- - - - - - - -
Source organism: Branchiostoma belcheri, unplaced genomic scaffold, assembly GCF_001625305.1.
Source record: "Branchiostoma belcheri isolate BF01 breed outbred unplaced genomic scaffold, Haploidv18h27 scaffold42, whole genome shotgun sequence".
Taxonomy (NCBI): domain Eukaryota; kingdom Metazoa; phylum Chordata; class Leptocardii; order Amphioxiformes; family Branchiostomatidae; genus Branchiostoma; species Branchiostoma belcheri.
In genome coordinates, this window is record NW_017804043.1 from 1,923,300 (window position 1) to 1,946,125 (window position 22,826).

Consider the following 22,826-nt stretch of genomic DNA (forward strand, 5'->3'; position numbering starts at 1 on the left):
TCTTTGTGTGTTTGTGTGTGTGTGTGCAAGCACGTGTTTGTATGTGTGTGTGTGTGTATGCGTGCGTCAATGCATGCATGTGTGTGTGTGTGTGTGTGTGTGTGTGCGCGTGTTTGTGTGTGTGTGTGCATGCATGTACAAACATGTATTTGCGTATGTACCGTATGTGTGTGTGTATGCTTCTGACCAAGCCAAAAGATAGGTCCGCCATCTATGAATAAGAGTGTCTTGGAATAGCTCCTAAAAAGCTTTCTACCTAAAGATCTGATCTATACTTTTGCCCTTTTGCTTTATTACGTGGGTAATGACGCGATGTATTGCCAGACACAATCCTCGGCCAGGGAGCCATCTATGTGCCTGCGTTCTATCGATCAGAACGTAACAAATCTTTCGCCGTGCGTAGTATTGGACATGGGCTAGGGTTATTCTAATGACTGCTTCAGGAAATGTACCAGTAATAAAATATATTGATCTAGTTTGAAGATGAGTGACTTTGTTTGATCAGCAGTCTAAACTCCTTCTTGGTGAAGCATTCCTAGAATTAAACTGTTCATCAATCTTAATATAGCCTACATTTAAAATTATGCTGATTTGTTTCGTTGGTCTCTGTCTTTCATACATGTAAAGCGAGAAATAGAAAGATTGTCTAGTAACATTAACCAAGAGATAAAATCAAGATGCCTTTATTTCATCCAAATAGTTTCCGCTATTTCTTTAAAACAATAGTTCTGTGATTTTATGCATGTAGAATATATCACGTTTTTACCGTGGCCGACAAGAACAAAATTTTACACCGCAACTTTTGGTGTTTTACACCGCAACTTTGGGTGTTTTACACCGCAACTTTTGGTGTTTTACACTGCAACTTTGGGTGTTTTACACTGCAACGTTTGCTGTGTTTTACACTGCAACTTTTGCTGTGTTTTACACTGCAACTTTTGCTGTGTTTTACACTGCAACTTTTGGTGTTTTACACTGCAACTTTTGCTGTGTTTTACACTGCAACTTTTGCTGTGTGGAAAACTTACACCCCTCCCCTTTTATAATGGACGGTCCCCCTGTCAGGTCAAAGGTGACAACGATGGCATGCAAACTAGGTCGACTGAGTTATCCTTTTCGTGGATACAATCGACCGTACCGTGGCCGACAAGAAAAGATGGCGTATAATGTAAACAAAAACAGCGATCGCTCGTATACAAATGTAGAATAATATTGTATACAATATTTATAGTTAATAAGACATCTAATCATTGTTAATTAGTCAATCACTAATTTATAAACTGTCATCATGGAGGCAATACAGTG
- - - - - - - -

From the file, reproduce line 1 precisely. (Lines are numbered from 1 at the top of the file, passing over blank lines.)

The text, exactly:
Source organism: Branchiostoma belcheri, unplaced genomic scaffold, assembly GCF_001625305.1.